But my real disappointment with The Lover’s Portrait is with the main characters, especially Zelda. We know that she’s an intrepid woman who has traveled the world. Trying to avoid spoilers, I have to say that she comes across as immature and surprisingly gullible, especially in her romantic relationships. Despite what I would have seen as opportunities for character development and growth, I can’t point to times where Zelda has changed or matured in any way. And—while trying to avoid spoilers here— I can also say that the other “romantic” relationship between the villain and his accomplice is even less believable.

In addition, virulent opposition of curator Huub to giving Irises to its original owner and his almost fawning acceptance of the second claim is vaguely attributed to his own family’s suffering during the war. While the plight of the Netherlands Jews is well documented—of the over 140,000 Jews living in the Netherlands at the beginning of the war, less than 27% survived the holocaust, and those who did almost invariably returned to find their property confiscated and possessions gone—that simply doesn’t explain why he would prefer one claimant over another.

Having said all that, I come back to the fact that this is a well-told story over all, with significant research, great settings, and good pacing. Author Jennifer S. Alderson can definitely write, and I’d look forward to reading her future books.

Book Description

When a Dutch art dealer hides the stock from his gallery – rather than turn it over to his Nazi blackmailer – he pays with his life, leaving a treasure trove of modern masterpieces buried somewhere in Amsterdam, presumably lost forever. That is, until American art history student Zelda Richardson sticks her nose in.

After studying for a year in the Netherlands, Zelda scores an internship at the prestigious Amsterdam Historical Museum, where she works on an exhibition of paintings and sculptures once stolen by the Nazis, lying unclaimed in Dutch museum depots almost seventy years later. When two women claim the same painting, the portrait of a young girl entitled Irises, Zelda is tasked with investigating the painting’s history and soon finds evidence that one of the two women must be lying about her past. Before she can figure out which one and why, Zelda learns about the Dutch art dealer’s concealed collection. And that Irises is the key to finding it.

Her discoveries make her a target of someone willing to steal – and even kill – to find the missing paintings. As the list of suspects grows, Zelda realizes she has to track down the lost collection and unmask a killer if she wants to survive.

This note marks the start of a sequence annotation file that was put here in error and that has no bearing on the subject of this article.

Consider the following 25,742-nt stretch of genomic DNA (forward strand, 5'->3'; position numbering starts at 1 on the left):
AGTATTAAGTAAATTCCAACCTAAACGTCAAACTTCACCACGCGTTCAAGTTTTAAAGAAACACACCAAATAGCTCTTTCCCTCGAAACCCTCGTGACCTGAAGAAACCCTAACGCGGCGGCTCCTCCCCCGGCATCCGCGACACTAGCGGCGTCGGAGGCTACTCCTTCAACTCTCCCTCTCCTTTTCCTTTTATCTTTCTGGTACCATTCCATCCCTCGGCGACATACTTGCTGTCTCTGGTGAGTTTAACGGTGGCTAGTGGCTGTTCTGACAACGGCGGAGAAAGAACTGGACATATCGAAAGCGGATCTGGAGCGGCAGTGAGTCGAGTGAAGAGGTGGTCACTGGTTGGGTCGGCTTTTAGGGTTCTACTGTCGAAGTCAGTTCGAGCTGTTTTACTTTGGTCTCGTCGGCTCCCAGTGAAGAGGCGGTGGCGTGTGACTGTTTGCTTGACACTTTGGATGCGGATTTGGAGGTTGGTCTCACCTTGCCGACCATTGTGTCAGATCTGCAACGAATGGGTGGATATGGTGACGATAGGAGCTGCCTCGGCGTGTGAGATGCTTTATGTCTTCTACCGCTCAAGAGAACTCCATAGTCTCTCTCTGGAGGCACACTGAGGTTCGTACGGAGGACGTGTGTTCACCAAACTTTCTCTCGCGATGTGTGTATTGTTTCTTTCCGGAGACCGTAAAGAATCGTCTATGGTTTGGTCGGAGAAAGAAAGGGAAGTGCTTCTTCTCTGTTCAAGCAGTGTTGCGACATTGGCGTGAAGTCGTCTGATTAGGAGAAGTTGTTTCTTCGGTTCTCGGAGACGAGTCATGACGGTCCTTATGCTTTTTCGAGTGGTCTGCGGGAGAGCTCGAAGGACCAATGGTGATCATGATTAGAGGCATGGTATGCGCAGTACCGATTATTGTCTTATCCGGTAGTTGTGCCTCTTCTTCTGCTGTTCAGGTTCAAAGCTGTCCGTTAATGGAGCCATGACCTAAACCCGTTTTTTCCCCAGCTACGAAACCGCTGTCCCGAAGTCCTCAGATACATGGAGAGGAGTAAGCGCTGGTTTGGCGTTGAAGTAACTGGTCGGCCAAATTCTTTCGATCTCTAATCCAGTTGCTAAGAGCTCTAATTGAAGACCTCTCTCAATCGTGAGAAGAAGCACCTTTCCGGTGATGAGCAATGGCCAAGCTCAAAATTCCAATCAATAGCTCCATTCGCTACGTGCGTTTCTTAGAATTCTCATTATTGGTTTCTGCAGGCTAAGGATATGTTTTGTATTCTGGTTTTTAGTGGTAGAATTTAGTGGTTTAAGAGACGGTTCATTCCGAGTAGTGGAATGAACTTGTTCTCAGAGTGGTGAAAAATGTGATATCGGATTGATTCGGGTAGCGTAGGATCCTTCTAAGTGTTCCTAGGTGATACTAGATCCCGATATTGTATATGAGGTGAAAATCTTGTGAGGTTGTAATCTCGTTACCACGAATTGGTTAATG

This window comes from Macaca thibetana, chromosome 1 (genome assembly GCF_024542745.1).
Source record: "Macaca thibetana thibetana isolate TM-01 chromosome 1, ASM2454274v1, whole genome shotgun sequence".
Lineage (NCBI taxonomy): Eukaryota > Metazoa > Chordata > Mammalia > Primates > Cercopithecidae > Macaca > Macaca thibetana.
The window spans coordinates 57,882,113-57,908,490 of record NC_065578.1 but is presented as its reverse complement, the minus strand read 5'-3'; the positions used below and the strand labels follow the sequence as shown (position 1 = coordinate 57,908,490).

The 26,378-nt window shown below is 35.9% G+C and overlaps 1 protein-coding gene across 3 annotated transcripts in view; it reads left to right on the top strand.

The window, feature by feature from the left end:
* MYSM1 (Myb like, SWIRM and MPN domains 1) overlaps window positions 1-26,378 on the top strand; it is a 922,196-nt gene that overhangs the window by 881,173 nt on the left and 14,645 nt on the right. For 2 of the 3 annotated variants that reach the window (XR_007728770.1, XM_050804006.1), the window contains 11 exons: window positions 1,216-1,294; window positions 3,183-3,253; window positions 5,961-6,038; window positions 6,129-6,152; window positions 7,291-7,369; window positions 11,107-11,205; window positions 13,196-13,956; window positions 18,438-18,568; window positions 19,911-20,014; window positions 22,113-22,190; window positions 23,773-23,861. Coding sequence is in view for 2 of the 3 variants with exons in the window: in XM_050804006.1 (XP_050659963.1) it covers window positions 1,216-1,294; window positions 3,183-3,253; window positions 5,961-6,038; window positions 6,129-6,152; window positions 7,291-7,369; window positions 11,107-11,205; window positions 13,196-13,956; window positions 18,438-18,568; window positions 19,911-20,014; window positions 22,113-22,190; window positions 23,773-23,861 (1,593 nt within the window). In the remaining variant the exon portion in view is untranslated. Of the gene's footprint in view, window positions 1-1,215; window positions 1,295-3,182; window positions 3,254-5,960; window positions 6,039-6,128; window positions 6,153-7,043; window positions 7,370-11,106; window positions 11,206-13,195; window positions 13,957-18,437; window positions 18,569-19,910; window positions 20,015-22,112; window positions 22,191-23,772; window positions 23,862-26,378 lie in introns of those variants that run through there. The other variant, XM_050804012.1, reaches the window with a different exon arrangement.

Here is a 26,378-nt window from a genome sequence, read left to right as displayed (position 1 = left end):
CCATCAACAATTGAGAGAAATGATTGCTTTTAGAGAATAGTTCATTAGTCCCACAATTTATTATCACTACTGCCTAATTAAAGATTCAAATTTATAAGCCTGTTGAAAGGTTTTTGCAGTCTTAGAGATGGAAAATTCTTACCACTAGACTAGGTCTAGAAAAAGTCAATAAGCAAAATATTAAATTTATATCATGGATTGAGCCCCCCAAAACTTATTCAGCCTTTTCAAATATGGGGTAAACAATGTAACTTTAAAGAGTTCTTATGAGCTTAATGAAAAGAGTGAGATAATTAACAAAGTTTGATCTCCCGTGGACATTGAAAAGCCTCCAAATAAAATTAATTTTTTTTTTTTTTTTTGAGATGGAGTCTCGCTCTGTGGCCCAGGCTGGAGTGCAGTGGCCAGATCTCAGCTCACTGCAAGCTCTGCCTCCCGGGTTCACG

The Lover’s Portrait: An Art Mystery draws on the author’s experiences gained while studying art history in the Netherlands and working for several Dutch museums. Before moving to Amsterdam twelve years ago, Jennifer S. Alderson worked as a journalist and website developer in Seattle, Washington.

About the author

Jennifer S. Alderson

Hi! I worked as a journalist and website developer in Seattle, Washington before trading my financial security for a backpack. After traveling extensively around Asia and Central America, I moved to Darwin, Australia, before finally settling in the Netherlands. There I earned degrees in art history and museum studies. Home is now Amsterdam, where I live with my Dutch husband and young son.

My travels and experiences color and inform my internationally-oriented fiction. Down and Out in Kathmandu: adventures in backpacking is a travel fiction adventure through Nepal and Thailand. The Lover’s Portrait: An Art Mystery is a suspenseful ‘whodunit?’ which transports readers to wartime and present day Amsterdam.

Both novels are part of an on-going yet stand-alone series following the adventures of traveler and culture lover, Zelda Richardson. The third installment, another art-related travel thriller (working title: Smuggler’s Deceit) will be released in the fall of 2017.

My travelogue, Notes of a Naive Traveler: Nepal and Thailand, is now available as paperback and eBook. A must-read for those interested in learning more about – or wishing to travel to – Nepal and Thailand.